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A fungus that causes white-nose syndrome, a deadly disease of bats, has been detected on bats in South Dakota for the first time, according to the National Park Service.

The fungus was detected on one western small-footed bat and four big brown bats in Jackson County at Badlands National Park on May 10, during testing by the National Park Service Northern Great Plains Network and the University of Wyoming. It was also the first known detection of the fungus on a western small-footed bat.

Current evidence indicates the syndrome is not a health risk for humans.

Bats are important for healthy ecosystems and contribute at least $3 billion annually to the U.S. agriculture economy through pest control and pollination, studies indicate. White-nose syndrome has killed millions of bats in North America — with mortality rates of up to 100 percent in some bat colonies— since it was first discovered in New York in 2006.

To date, white-nose syndrome has been confirmed in bats from 32 states and seven Canadian provinces. South Dakota joins Mississippi and Texas as states that have detected the Pseudogymnoascus destructans fungus, but not confirmed white-nose syndrome. The syndrome is named for the powdery, white fungus growth that often appears around infected bats’ muzzles.

The fungus was detected in South Dakota during field examination of live bats using ultraviolet light and swab samples sent to the Colorado State University Veterinary Diagnostic Laboratory. Those results were repeated in follow-up tests by the U.S. Geological Survey’s National Wildlife Health Center.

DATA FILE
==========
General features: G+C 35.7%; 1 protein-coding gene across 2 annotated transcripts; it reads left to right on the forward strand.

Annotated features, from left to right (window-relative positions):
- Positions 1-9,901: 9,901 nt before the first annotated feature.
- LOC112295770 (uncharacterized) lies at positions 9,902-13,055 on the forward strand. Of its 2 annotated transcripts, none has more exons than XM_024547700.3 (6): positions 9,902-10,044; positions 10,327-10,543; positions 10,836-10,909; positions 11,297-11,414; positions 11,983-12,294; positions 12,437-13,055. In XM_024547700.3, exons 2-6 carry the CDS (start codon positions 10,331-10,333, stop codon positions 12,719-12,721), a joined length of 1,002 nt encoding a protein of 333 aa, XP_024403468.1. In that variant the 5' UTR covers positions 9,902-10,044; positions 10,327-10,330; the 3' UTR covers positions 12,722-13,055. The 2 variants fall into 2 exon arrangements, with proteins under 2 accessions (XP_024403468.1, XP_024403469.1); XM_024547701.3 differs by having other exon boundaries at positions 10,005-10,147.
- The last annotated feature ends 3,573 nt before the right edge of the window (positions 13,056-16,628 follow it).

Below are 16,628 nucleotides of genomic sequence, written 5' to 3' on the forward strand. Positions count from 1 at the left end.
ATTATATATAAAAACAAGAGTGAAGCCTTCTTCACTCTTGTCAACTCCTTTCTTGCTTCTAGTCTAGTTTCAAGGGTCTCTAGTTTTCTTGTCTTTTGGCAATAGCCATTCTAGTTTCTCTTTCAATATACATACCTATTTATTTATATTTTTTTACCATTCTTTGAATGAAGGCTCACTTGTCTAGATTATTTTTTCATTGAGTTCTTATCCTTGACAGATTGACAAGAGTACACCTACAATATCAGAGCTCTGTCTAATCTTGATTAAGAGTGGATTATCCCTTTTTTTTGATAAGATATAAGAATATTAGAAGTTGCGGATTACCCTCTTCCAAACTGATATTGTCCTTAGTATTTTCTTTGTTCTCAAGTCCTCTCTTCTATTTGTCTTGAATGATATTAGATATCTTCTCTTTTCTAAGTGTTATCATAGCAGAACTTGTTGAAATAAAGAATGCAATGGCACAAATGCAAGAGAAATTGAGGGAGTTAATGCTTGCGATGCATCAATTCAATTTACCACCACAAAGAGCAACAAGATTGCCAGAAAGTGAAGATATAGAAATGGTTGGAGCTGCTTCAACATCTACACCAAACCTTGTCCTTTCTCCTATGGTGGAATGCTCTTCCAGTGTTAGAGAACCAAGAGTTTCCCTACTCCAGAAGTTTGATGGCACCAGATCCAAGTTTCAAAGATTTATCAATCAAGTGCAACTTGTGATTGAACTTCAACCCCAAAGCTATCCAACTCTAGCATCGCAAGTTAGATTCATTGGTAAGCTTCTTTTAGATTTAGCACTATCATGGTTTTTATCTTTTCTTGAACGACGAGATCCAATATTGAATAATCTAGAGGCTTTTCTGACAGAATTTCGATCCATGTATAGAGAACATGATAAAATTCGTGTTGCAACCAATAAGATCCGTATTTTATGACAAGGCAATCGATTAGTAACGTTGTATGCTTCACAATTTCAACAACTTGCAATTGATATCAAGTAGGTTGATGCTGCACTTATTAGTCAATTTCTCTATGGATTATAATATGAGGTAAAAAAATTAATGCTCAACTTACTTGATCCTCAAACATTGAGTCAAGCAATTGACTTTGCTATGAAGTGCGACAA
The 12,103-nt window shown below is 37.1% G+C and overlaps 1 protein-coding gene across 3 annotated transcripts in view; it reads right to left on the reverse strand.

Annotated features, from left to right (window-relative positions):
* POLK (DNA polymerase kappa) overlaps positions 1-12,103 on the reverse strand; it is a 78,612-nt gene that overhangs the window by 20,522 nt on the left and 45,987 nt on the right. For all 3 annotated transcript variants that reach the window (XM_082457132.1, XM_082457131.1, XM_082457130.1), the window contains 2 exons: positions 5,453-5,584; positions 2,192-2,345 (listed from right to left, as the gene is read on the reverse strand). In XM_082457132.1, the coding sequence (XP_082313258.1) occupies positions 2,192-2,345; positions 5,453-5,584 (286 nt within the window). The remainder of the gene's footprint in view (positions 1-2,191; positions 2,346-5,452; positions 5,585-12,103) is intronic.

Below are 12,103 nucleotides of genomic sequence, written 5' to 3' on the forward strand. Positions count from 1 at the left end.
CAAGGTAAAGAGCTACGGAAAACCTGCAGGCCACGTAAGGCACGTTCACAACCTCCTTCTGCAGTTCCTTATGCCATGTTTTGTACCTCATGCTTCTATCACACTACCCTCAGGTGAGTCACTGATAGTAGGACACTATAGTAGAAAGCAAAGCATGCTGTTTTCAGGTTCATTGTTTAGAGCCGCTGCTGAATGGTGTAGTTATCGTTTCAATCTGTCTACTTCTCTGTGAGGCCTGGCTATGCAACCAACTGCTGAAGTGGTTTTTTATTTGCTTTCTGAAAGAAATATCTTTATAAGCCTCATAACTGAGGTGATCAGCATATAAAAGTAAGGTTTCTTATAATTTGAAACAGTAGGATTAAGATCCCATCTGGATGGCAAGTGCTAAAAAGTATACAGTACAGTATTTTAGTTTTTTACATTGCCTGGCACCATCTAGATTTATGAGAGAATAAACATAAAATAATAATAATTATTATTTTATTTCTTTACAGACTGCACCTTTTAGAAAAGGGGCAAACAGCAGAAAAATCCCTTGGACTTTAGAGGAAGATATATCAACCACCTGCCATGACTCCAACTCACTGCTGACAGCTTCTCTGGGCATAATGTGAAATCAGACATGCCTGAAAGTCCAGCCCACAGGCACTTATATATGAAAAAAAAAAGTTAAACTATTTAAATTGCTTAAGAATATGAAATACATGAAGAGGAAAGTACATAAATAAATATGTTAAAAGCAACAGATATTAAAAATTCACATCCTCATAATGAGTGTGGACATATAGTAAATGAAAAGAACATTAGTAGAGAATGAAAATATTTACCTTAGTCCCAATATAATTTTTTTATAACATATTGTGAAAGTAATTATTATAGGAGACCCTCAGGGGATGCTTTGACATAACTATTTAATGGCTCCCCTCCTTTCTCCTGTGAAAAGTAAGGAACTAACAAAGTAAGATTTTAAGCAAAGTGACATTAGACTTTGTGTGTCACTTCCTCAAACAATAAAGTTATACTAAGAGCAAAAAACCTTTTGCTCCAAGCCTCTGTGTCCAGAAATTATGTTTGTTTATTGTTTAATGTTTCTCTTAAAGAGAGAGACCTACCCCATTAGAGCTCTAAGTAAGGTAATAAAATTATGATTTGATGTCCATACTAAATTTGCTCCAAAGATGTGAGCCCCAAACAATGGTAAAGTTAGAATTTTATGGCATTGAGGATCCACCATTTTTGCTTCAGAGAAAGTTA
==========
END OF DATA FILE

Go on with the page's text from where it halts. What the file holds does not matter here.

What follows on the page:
While the results confirm the presence of the fungus, they do not confirm the syndrome, which can only be confirmed by microscopic examination of tissue samples. Tissue samples were not taken during the sampling.

The National Park Service said it will continue to work with the U.S. Fish and Wildlife Service, the USGS National Wildlife Health Center, the University of Wyoming, and the South Dakota Department of Game, Fish & Parks to screen for the fungus and the syndrome in South Dakota.

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“Because these bats were captured after they emerged from winter hibernation, we don’t know where they came from or where these individual bats encountered the fungus,” said Silka Kempema, biologist with the GF&P. “We’d like to find that out.”

The fungus affects bats while they are hibernating. Bats can disperse hundreds of miles when they leave hibernation sites in the spring.

The cooperating agencies are calling for the public's help to stop the spread of the syndrome. The best way to protect bats, the agencies said, is by staying out of caves and areas that are closed. Anyone who sees a dead or sick bat should avoid handling it and should instead notify park rangers or state biologists.

Additionally, outdoors enthusiasts can help slow the spread of the syndrome by decontaminating their caving and hiking gear and boots, and by not reusing gear that has been used in syndrome-affected areas.

Public and private partnerships are also attempting to respond with funding for disease treatments through the Bats for the Future Fund. Response actions include a growing number of options available or under development, such as enhanced decontamination procedures, bat habitat modification, bio-control of the fungus, ultraviolet light to kill the fungus and a vaccine for bats.

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